Firearm & Gun Forum - FireArmsTalk.com > Gunsmithing & Do-It-Yourself Projects > DIY Projects > Mosin Nagant stock project

Reply
 
LinkBack Thread Tools Display Modes
Old 01-04-2014, 01:56 AM   #11
FTF_SUPPORTER.png
Feedback Score: 0 reviews
 
chloeshooter's Avatar
 
Join Date: Sep 2012
Location: The Great North Woods
Posts: 2,059
Liked 1446 Times on 792 Posts
Likes Given: 314

Default

Quote:
Originally Posted by schuylar81 View Post
Beautiful job man I'm working on a nagant m44 myself I used sand paper, started with a heavy grit to remove the surface then went finer. After I hit it with the steel wool. So far so good, I'm planing on staining it a charcoal tone not original I know but I think it will look cool. Thanks for sharing. And again that's beautiful work.
Thank you!
__________________
leave the cannoli - take the gun
chloeshooter is offline  
 
Reply With Quote
Old 01-11-2014, 01:24 PM   #12
Feedback Score: 0 reviews
 
Join Date: Jan 2014
Location: Western PA
Posts: 6
Default

Looks good. I've had a number of these fine firearms come across my bench over the years. My favorite is a 1942 Izhevsk 91/30. It has many rough machined parts and machine marks...it's far from pretty, but still one heck of a rifle. It has a beech stock that I stripped and smoothed, leaving armory marks and oil stained areas intact. Most of those stains are in the wrist area, showing how often it was handled I was unable to get the stock to accept the Sedona Red stain I bought. In the end, I finished mine off with Tung Oil and called it a day.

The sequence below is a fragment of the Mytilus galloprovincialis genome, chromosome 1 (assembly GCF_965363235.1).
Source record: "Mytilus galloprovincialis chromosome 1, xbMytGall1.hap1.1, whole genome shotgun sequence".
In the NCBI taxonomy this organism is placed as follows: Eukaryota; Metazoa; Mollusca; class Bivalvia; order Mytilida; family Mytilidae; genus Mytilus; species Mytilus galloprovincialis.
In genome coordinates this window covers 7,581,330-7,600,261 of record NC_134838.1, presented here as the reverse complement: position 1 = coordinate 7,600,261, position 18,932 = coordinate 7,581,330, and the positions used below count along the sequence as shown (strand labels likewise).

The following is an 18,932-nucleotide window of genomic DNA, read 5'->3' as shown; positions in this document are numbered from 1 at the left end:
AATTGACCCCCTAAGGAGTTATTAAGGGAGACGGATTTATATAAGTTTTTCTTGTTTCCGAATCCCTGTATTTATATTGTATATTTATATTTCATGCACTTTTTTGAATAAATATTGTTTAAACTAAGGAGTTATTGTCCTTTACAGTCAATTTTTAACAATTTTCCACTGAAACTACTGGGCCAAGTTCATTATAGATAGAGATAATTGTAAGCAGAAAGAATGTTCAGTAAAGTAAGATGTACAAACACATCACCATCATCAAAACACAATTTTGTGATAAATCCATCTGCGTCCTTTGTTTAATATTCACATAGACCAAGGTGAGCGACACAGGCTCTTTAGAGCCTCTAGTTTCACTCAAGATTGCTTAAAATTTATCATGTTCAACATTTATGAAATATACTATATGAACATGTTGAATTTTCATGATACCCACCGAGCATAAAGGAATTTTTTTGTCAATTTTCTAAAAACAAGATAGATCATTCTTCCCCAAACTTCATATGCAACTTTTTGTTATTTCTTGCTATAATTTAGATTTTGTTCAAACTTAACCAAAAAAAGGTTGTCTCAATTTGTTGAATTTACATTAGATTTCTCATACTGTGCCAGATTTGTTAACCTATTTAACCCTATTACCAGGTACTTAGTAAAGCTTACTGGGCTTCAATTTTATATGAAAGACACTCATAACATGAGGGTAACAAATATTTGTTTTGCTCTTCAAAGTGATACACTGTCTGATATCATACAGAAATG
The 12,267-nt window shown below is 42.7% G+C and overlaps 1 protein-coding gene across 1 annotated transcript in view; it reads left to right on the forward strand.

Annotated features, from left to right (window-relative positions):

Yours came out really nice looking...good job!

__________________

"A free people ought to be armed."--George Washington

stringplucker is offline  
 
Reply With Quote
Old 01-11-2014, 02:22 PM   #13
FTF_SUPPORTER.png
Feedback Score: 0 reviews
 
chloeshooter's Avatar
 
Join Date: Sep 2012
Location: The Great North Woods
Posts: 2,059
Liked 1446 Times on 792 Posts
Likes Given: 314

Default

Quote:
Originally Posted by stringplucker View Post
Looks good. I've had a number of these fine firearms come across my bench over the years. My favorite is a 1942 Izhevsk 91/30. It has many rough machined parts and machine marks...it's far from pretty, but still one heck of a rifle. It has a beech stock that I stripped and smoothed, leaving armory marks and oil stained areas intact. Most of those stains are in the wrist area, showing how often it was handled I was unable to get the stock to accept the Sedona Red stain I bought. In the end, I finished mine off with Tung Oil and called it a day.

Yours came out really nice looking...good job!
Thanks! I used a lot of mineral spirits after stripping per the suggestion of the 'old guy' at the local hardware store, I think that helped the wood accept the stain. Also these were not all made from the sane wood. The lighter colored one was spruce I believe
__________________
leave the cannoli - take the gun
chloeshooter is offline  
 
Reply With Quote
Old 01-11-2014, 02:26 PM   #14
FTF_SUPPORTER.png
Feedback Score: 0 reviews
 
Join Date: Nov 2012
Location: North Carolina
Posts: 3,707
Liked 1018 Times on 705 Posts
Likes Given: 347

Default

The 91/30 is finished with shellac. To get the original finish use amber shellac as a sanding sealer. Stain the stock with red mahogany. Then give the stock as many coats of amber shellac as you like. The nice thing about shellac is it is very easy to repair. Use a rag with a fine texture such as an old sheet. Dampen the rag with denatured alcohol. Place the rag on the damaged area until the shellac is "soft." Then use the rag to gently push the shellac into the damaged area. Allow the stock a couple hours to dry. I have used this technique to repair antique furniture I bought at auction for pennies on the dollar. After the repair I have run furniture back through the same auction house for a healthy profit.